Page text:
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Toyota Prius, Toyota Highlander Hybrid, Ford Escape Hybrid, Honda Civic, Chevrolet Malibu Hybrid, Mercury Mariner Hybrid, Saturn Aura Hybrid, Saturn VUE Hybrid, Nissan Altima Hybrid, Hybrid Cars, Coupe, Hatchback, Truck, Sedan, SUV
#7 of 46 Re: Honda & Toyota Lead the Way [railroadjames]
by pf_flyer HOST
Dec 27, 2008 (6:26 pm)
But if Toyota isn't making any money on the Prius then I'm not seeing hybrids as the salvation of the automakers. It doesn't matter how many they sell if they're losing money on each one. Just like if it's going to take some kind of government "incentive" to try and "lower the price" of the Volt, I don't see how that helps GM at all.
Whether some folks love the technology or not is irrelevant if it's going to run companies into the ground.
#8 of 46 Re: Honda & Toyota Lead the Way [pf_flyer]
Dec 27, 2008 (6:37 pm)
It is hard to imagine that Toyota is not making money yet on the Prius. I would not want to buy any of the ones sitting in a yard for 100 days. That Big battery cannot be drained without permanent damage. Many people have left them for 2 weeks and they were dead when they got home. I do think they put a switch or something in to avoid that problem. Still a battery sitting out in the cold for an extended period will lose some of its potential.
It was an experiment that paid off for Toyota. It may help Ford with the Fusion. I would not look for Toyota to add any more hybrids to their lineup.
#9 of 46 Re: Honda & Toyota Lead the Way [gagrice]
by pf_flyer HOST
Dec 28, 2008 (6:26 am)
Hearing that the Prius wasn't making any money surprised me as well. If you can't turn a profit with what essentially is the poster child for hybrids, then I think it's legitimate to wonder if the expense and complexity of hybrids makes it difficult, if not impossible, to have hybrids be the key to the turnaround of the auto industry.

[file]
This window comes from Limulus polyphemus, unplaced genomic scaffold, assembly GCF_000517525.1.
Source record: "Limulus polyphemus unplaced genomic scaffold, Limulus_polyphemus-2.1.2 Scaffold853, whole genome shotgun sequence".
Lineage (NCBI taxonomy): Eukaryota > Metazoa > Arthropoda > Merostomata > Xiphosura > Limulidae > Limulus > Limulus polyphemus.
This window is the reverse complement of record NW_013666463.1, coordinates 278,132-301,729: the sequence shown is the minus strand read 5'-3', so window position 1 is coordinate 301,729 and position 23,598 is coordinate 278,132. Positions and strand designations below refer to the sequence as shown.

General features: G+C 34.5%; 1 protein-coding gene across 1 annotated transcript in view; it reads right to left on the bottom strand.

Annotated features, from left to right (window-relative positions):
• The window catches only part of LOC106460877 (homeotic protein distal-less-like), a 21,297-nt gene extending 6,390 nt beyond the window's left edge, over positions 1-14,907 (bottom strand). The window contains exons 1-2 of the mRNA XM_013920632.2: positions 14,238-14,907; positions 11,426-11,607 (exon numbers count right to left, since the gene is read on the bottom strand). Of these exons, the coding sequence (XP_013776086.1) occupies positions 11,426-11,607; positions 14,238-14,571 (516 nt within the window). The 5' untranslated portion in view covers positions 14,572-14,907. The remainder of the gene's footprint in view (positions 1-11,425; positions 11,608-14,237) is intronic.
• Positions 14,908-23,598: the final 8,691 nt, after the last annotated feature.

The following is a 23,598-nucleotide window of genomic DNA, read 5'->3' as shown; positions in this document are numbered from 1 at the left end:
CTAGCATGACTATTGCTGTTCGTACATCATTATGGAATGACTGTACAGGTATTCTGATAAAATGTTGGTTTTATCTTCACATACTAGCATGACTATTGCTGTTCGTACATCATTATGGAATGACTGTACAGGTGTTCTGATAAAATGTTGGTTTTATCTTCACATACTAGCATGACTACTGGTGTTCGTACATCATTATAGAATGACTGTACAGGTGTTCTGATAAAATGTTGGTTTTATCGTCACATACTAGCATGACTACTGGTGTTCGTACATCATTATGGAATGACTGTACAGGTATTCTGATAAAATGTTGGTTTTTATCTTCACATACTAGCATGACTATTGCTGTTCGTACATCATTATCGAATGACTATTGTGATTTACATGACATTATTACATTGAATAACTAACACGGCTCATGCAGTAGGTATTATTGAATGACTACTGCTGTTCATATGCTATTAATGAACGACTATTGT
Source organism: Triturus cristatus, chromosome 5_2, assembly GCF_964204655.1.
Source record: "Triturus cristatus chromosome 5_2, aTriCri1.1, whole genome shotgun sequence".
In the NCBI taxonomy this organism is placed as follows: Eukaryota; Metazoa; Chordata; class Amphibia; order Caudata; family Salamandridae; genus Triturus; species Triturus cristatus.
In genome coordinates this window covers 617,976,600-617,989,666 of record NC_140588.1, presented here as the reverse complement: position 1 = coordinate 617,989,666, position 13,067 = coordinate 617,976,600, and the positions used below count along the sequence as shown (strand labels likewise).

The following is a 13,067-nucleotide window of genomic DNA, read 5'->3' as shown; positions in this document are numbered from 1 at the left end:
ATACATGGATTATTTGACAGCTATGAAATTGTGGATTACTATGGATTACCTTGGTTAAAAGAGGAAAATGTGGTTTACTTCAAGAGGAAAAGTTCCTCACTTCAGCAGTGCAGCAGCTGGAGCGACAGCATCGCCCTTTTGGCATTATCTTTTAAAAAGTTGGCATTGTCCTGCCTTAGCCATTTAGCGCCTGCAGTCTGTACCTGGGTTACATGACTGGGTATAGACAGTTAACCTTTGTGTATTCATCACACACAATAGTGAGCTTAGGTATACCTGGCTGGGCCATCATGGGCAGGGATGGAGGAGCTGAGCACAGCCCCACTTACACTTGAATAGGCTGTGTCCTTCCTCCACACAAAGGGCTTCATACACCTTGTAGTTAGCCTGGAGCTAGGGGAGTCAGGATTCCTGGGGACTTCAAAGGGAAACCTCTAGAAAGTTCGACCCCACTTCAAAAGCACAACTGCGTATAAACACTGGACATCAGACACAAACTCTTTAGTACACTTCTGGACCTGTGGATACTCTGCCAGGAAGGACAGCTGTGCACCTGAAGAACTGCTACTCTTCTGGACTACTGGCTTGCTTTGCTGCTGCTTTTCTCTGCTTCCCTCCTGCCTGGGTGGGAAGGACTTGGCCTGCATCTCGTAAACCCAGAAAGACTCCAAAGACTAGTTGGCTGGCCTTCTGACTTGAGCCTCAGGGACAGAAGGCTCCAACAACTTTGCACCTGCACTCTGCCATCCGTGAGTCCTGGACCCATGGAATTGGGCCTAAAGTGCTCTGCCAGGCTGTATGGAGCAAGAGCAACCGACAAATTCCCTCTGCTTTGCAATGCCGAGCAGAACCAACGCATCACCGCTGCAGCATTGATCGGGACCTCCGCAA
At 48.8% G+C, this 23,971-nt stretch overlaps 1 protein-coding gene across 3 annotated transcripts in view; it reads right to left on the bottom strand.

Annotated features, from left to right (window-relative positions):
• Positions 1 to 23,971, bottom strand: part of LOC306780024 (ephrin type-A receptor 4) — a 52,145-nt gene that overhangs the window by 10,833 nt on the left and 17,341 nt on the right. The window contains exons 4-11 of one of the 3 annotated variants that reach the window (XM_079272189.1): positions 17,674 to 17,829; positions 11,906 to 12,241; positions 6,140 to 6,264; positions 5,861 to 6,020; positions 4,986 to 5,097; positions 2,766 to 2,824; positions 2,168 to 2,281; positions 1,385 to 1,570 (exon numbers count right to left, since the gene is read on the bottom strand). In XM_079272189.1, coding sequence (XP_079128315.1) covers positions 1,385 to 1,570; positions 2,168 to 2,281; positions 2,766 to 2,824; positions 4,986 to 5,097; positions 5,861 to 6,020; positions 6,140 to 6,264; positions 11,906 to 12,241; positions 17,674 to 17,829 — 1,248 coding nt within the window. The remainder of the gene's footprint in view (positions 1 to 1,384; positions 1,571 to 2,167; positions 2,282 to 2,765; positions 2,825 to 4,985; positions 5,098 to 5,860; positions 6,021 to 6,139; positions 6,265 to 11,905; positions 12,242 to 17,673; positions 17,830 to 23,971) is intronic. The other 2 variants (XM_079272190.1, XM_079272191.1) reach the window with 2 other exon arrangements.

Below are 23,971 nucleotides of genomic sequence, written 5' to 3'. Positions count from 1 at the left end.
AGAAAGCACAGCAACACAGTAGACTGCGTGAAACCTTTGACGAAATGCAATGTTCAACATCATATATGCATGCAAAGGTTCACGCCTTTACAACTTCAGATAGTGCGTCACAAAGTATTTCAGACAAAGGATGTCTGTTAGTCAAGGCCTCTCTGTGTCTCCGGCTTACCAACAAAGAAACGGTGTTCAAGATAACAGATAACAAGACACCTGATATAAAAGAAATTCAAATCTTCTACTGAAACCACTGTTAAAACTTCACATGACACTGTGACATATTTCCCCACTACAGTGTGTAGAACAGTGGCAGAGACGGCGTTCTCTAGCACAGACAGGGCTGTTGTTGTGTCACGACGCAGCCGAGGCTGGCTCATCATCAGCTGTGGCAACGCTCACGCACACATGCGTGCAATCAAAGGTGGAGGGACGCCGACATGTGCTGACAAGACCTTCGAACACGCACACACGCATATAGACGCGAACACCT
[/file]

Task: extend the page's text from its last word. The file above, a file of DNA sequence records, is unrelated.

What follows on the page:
#10 of 46 Re: Honda & Toyota Lead the Way [pf_flyer]
Dec 29, 2008 (1:24 pm)
They only said that the Prius makes no money for Toyota. That's not bad for Toyota. They still make money on all the parts and they get great marketing. Then they also can develop their technology. Since the industry is trending more and more to electric vehicles, this is good research. I don't think hybrids is the key to the turnaround to the auto industry, electric vehicles will be.
#11 of 46 Maryann Keller, GM expert
Jan 02, 2009 (2:06 am)
Maryann Keller's books and expertise echoes those of her sources, GM management. The same GM management that can't make a profit with ordinary vehicles, much less hybrids. The tone-deaf GM management whose first announcement after the taxpayer bailout was the CUV Equinox, another gas-only vehicle. The GM executives who have offered automatic stop-start engines for eight years and calls them hybrids with no explanation of the terrible sales record and poor performance.
'Maximum horsepower' Lutz is accountant Wagner's chief engineer. Lutz claims there is no global warming and as he told Stephen Colbert, his 'Volt' is for homely environmental chicks. His "two-mode" hybrid is for $55-60,000 passenger only SUVs (no vans or work vehicles.) He has only overpriced, useless automatic stop-start in the $20-30,000 range. Then his boss, Wagner's brilliance is asking for a tax payer bailout without both he and Lutz resigning. These are Maryann Keller's sources.
These GM executives and Maryann, their publicist, have been given a few more months but none of them have had a 'road to Damascus' change of attitude. I'm content to wait and going out of business in the Spring is better than Winter. But nothing I've seen makes me want to go into a GM showroom.
#12 of 46 Re: Maryann Keller, GM expert [bwilson4web]
Jan 02, 2009 (7:45 am)